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Greek Architecture

In: Historical Events

Submitted By dameekkiab
Words 552
Pages 3
Greek Architecture
Katisha Baker
ART/101
Shahara Godfrey, Ph.D.
March 10, 2013

Greek Architecture
Greek architecture began to be revitalized during the 7th century. Initially, Greek architecture was constructed from wood and mud. The buildings we see today are made largely of limestone. The three periods expressed in these later building are Classical, Hellenistic and Roman. Limestone was quarried and cut into large blocks dressed to fit the need of the builders. Some buildings were constructed from marble. However, this material was prohibitively expensive. Marble was used for sculpture. The main styles of Greek architecture are Ionic and Doric. The Doric style dominated in most of Greece and in Italy. The Doric style is the more formal of the two, with the Ionic style being more decorative and relaxed. A shining example of Greek architecture in the Doric style is the Parthenon. Roman architecture, which is considered to be more advanced in its design and engineering, uses three types of columns. Their most common type is made in the Doric style. It is plain and was used when very heavy structures required support. The Ionic style was, again, employed when more decorative ends were being met. The third type is the Corinthian style column. It has finer details and is considered superior in many ways to the other two types. Roman architecture also employed the use of arches. These were stunning and baffling in their day. The use of arches led to the development of the dome. A good example of Roman architecture is the Coliseum in Rome. Both Greek and Roman builders had exceptional engineering and building techniques for their age. Each gives us a legacy that is still a mystery in many ways.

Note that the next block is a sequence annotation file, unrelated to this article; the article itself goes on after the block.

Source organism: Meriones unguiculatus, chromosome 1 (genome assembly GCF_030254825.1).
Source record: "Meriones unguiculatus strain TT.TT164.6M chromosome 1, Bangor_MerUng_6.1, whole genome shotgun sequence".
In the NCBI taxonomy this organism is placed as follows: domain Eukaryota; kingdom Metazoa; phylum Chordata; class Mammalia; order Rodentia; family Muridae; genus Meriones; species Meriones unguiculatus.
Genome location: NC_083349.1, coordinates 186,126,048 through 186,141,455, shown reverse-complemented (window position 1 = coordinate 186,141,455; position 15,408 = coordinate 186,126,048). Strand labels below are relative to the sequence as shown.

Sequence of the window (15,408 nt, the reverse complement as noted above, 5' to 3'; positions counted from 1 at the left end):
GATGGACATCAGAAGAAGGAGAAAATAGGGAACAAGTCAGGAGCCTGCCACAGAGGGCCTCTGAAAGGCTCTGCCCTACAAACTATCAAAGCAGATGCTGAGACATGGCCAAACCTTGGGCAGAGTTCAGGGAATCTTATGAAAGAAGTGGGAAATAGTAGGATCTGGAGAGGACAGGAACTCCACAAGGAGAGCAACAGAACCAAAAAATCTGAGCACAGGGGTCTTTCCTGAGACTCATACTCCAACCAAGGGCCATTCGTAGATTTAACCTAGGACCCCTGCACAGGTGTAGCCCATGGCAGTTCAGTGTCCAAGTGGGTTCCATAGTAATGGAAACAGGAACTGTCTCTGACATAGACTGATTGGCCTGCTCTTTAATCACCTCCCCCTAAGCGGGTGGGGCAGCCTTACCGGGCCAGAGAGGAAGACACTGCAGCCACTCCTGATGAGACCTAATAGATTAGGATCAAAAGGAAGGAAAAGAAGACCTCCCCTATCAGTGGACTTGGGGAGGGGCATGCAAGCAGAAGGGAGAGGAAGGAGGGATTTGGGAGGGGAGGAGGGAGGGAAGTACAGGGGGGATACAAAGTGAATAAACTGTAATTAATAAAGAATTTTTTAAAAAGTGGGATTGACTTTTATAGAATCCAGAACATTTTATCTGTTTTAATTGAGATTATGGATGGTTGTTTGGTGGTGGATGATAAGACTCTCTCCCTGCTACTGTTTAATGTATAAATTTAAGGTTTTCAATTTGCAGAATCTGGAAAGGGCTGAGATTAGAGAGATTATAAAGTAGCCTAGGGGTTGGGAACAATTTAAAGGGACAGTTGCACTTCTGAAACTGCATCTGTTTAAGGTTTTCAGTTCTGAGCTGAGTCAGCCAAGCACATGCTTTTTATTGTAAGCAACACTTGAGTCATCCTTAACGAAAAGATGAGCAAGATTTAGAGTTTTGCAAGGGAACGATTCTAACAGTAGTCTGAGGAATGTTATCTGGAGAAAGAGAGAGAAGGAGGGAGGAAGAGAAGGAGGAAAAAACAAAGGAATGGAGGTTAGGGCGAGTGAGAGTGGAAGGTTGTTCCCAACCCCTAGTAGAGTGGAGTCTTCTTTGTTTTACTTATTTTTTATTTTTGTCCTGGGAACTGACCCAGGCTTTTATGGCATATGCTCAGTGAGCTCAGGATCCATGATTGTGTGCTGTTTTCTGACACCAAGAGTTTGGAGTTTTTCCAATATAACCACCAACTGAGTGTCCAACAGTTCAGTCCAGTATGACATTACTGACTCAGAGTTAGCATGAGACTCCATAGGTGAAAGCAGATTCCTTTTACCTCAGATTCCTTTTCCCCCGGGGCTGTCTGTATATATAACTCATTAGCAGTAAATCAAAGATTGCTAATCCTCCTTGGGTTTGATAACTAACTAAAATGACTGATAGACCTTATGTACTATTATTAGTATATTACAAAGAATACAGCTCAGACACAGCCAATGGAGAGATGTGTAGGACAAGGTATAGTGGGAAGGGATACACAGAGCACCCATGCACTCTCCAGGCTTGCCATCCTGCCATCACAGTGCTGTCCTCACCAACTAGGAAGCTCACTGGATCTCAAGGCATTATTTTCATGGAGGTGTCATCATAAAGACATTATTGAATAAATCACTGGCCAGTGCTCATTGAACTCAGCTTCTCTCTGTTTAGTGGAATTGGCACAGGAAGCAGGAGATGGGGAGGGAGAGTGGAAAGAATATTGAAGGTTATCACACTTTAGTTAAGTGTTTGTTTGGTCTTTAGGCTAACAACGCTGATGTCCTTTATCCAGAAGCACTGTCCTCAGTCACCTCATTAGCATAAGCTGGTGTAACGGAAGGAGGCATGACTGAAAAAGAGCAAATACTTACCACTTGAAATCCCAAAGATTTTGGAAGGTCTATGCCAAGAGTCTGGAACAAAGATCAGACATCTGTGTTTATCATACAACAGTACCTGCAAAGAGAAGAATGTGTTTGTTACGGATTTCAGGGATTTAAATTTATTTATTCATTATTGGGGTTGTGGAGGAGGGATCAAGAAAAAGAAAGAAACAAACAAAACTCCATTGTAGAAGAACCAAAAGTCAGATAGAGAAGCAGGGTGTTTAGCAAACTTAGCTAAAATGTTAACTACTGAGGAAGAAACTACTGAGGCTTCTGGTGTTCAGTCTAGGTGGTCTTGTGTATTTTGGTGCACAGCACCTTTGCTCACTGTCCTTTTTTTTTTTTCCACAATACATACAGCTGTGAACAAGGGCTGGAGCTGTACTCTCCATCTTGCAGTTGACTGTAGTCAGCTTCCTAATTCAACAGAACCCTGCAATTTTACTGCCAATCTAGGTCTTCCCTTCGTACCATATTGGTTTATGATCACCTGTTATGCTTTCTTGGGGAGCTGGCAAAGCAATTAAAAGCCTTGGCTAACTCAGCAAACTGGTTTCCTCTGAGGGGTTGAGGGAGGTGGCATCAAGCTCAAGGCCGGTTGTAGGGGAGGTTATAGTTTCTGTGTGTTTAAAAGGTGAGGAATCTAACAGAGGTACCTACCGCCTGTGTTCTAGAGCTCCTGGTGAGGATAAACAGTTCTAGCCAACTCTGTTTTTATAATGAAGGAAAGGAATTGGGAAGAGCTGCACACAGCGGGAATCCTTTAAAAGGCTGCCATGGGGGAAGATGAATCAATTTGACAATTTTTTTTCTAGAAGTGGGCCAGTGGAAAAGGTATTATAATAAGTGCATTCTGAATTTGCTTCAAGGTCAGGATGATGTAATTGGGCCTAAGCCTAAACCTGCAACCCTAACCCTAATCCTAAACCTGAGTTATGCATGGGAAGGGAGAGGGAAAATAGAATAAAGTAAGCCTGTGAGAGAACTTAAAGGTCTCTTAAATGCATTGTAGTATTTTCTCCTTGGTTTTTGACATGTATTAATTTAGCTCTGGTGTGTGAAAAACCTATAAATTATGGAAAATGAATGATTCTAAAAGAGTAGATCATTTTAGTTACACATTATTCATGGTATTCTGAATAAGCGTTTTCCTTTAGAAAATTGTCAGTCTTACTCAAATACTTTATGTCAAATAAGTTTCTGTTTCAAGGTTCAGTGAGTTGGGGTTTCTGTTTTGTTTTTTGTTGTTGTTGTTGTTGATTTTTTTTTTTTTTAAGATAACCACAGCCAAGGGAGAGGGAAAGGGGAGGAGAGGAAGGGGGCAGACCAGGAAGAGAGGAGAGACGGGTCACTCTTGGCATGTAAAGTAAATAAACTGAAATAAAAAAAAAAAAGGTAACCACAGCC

The Greeks thought of their Gods as having the same needs as human beings, they believed that the Gods needed somewhere to live on Earth. Temples were built as the gods' earthly homes. The basic design of temples developed from the royal halls of the Mycenaean Age. A Mycenaean palace consisted of a number of buildings often more than one story high, grouped around a central courtyard. It was brightly painted, both inside and out. In each palace there was a large hall called a megaton, where the king held court and conducted state business. Little remains of the megaton at Mycenae. This reconstruction is based on the remains from other palaces, which would have been similar. The Romans took and borrowed a lot of things from the Greek culture. For example, they took the Greek Gods and renamed them. They also took the styles of Greek temples, but they changed them some. The temple was rectangular, with a gabled roof, with a frontal staircase giving access to its high platform. They used mainly the Corinthian style, but they also made combinations, for instance the Corinthian-Ionic style. The Romans also added a lot of details and decorations to their temples. The Romans also made what became the very common round, domed temple. The main temple of a Roman city was the capitalism. The Pantheon, the famous temple in Rome, was a sample for some of the modern day cathedrals and churches. The Classical Period Temples became much larger and more elaborate. Parthenon, one of the most famous structures ever, was created during that period.

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